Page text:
But without a Supreme Court ruling, it doesn’t seem outrageous for B.C. to test its right to protect its environment.

Why should Texas-based company be allowed to set a deadline for Canada?

Business pundits complain that there’s no time to seek such a ruling since we’re staring at the May 31 deadline. No doubt, Kinder Morgan has shareholders to satisfy, but should the timetable here — given the momentous issues involved — really be driven by the needs of a foreign company?

400 supertankers a year in BC waters pose a devastating oil-spill threat to the region   

The pipeline would dramatically increase oil tanker traffic in the sensitive Burrard Inlet — to more than 400 supertankers a year — risking potentially devastating, long-lasting impacts from an oil spill that put the May 31 deadline in perspective.

Ottawa’s environmental review of Kinder Morgan proposal a “sham” said BC Green Party leader

B.C. Green Party leader Andrew Weaver, who holds the balance of power in B.C.’s government, notes that the diluted bitumen travelling through the pipeline from Alberta’s oilsands is more dangerous than regular oil if spilled into water. “It sinks. We cannot clean up a spill,” said Weaver, an internationally recognized climate scientist, in an interview on CBC-TV’s Power and Politics. Weaver, who was part of a team sharing a Nobel Peace Prize with Al Gore, dismissed the scientific review of the Kinder Morgan project carried out by the National Energy Board as a “sham.”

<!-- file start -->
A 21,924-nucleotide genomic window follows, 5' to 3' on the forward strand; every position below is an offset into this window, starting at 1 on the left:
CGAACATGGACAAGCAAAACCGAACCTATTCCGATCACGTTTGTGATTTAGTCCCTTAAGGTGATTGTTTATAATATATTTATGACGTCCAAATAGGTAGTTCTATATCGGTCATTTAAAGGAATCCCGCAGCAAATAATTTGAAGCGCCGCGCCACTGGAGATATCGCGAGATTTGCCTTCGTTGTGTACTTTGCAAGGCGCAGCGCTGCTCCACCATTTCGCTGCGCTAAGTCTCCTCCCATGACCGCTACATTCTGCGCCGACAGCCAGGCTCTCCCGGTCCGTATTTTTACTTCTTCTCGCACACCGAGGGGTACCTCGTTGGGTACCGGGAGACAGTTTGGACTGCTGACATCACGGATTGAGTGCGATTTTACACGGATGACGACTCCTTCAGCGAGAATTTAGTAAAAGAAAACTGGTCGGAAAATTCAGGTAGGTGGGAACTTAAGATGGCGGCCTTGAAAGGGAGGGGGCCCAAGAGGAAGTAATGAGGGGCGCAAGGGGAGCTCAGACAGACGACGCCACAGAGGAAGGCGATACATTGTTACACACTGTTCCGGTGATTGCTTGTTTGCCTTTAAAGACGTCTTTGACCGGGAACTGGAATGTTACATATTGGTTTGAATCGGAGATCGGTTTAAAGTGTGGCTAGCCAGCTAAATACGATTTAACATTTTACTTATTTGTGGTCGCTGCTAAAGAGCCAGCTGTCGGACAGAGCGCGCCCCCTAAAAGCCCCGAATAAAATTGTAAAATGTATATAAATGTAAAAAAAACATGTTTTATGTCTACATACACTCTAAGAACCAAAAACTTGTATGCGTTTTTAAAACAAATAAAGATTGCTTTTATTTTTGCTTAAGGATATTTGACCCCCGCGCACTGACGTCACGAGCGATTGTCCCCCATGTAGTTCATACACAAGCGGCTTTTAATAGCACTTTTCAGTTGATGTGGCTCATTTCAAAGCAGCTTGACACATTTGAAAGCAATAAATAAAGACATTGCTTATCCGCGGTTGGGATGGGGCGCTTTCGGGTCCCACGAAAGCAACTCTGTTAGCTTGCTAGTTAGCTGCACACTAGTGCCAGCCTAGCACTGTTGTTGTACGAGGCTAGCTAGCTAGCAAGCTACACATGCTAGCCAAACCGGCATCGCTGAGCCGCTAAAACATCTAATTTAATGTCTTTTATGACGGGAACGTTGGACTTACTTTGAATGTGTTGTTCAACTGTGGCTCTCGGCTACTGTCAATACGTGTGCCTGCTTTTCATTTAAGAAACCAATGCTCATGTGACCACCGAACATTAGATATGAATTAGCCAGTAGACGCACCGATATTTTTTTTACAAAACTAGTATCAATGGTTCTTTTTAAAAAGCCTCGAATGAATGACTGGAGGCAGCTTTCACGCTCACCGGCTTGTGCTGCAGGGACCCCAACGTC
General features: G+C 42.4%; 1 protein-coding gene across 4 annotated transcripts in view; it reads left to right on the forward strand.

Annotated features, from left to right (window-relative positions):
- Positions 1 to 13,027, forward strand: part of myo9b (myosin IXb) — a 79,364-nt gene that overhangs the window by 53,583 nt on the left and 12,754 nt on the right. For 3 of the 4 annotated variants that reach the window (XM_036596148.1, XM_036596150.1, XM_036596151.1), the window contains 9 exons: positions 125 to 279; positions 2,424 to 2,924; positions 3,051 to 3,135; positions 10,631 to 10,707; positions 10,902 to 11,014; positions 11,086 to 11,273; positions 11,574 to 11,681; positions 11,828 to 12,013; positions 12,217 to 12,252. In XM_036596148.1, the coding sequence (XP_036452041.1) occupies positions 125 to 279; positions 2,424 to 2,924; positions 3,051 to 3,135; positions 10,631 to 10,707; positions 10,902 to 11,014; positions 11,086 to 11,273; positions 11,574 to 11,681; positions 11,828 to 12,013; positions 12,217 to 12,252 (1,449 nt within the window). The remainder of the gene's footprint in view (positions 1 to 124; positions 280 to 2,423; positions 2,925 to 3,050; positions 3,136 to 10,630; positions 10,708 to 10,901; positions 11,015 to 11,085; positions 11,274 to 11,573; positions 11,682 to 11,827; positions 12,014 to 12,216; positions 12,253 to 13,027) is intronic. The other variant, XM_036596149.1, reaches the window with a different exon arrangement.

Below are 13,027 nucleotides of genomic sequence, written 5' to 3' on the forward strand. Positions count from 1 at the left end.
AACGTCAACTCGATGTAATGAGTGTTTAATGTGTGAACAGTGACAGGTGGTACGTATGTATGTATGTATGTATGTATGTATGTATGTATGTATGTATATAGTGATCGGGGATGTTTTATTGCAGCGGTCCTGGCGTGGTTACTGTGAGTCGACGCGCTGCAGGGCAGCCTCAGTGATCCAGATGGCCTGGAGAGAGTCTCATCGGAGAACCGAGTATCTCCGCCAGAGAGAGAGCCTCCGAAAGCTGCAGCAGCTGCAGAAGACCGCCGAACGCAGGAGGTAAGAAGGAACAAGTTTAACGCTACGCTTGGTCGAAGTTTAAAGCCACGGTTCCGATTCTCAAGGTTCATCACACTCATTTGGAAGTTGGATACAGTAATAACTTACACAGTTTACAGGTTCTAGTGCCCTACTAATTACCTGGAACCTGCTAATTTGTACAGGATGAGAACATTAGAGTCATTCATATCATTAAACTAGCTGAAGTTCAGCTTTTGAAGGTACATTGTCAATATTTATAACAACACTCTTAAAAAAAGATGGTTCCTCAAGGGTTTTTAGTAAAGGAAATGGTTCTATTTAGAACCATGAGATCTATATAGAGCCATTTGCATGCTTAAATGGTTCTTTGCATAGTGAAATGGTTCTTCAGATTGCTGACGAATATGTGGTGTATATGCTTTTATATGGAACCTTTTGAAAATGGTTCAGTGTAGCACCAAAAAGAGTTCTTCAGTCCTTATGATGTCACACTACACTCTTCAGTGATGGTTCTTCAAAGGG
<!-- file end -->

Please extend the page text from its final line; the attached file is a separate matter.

Indigenous people have demonstrated fierce resistance to a pipeline that would go through their territory

Then there’s the fact the pipeline would go through unceded Indigenous territory, where resistance to it has been fierce. Martyn Brown, who was chief of staff to former B.C. premier Gordon Campbell, argues that B.C. should go further and bring in legislation giving Indigenous people shared jurisdiction over environmental protection related to oil spill prevention and cleanups.